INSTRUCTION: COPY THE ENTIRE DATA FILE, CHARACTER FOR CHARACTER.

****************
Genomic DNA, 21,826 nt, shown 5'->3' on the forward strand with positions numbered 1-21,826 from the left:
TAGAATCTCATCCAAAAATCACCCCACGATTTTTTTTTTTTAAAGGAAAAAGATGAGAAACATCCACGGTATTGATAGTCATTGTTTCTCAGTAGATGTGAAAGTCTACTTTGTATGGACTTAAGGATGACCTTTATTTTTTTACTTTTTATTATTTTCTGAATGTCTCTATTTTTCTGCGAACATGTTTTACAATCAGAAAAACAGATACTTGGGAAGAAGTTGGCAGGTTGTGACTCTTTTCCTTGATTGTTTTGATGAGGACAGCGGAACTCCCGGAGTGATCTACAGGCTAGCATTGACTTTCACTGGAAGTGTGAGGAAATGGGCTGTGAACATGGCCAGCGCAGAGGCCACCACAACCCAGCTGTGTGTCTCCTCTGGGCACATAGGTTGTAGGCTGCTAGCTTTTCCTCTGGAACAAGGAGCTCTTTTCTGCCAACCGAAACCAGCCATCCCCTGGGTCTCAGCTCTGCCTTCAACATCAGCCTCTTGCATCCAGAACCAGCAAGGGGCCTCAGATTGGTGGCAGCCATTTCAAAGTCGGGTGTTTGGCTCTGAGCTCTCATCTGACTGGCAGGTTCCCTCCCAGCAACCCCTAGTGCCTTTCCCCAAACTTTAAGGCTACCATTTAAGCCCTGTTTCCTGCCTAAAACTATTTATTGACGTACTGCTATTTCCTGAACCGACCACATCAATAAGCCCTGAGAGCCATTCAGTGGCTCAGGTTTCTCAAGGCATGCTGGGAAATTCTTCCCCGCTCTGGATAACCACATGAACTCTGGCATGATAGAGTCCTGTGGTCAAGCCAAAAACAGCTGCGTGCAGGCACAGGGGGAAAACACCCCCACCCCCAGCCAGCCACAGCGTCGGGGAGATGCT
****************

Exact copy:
Genomic DNA, 21,826 nt, shown 5'->3' on the forward strand with positions numbered 1-21,826 from the left:
TAGAATCTCATCCAAAAATCACCCCACGATTTTTTTTTTTTAAAGGAAAAAGATGAGAAACATCCACGGTATTGATAGTCATTGTTTCTCAGTAGATGTGAAAGTCTACTTTGTATGGACTTAAGGATGACCTTTATTTTTTTACTTTTTATTATTTTCTGAATGTCTCTATTTTTCTGCGAACATGTTTTACAATCAGAAAAACAGATACTTGGGAAGAAGTTGGCAGGTTGTGACTCTTTTCCTTGATTGTTTTGATGAGGACAGCGGAACTCCCGGAGTGATCTACAGGCTAGCATTGACTTTCACTGGAAGTGTGAGGAAATGGGCTGTGAACATGGCCAGCGCAGAGGCCACCACAACCCAGCTGTGTGTCTCCTCTGGGCACATAGGTTGTAGGCTGCTAGCTTTTCCTCTGGAACAAGGAGCTCTTTTCTGCCAACCGAAACCAGCCATCCCCTGGGTCTCAGCTCTGCCTTCAACATCAGCCTCTTGCATCCAGAACCAGCAAGGGGCCTCAGATTGGTGGCAGCCATTTCAAAGTCGGGTGTTTGGCTCTGAGCTCTCATCTGACTGGCAGGTTCCCTCCCAGCAACCCCTAGTGCCTTTCCCCAAACTTTAAGGCTACCATTTAAGCCCTGTTTCCTGCCTAAAACTATTTATTGACGTACTGCTATTTCCTGAACCGACCACATCAATAAGCCCTGAGAGCCATTCAGTGGCTCAGGTTTCTCAAGGCATGCTGGGAAATTCTTCCCCGCTCTGGATAACCACATGAACTCTGGCATGATAGAGTCCTGTGGTCAAGCCAAAAACAGCTGCGTGCAGGCACAGGGGGAAAACACCCCCACCCCCAGCCAGCCACAGCGTCGGGGAGATGCT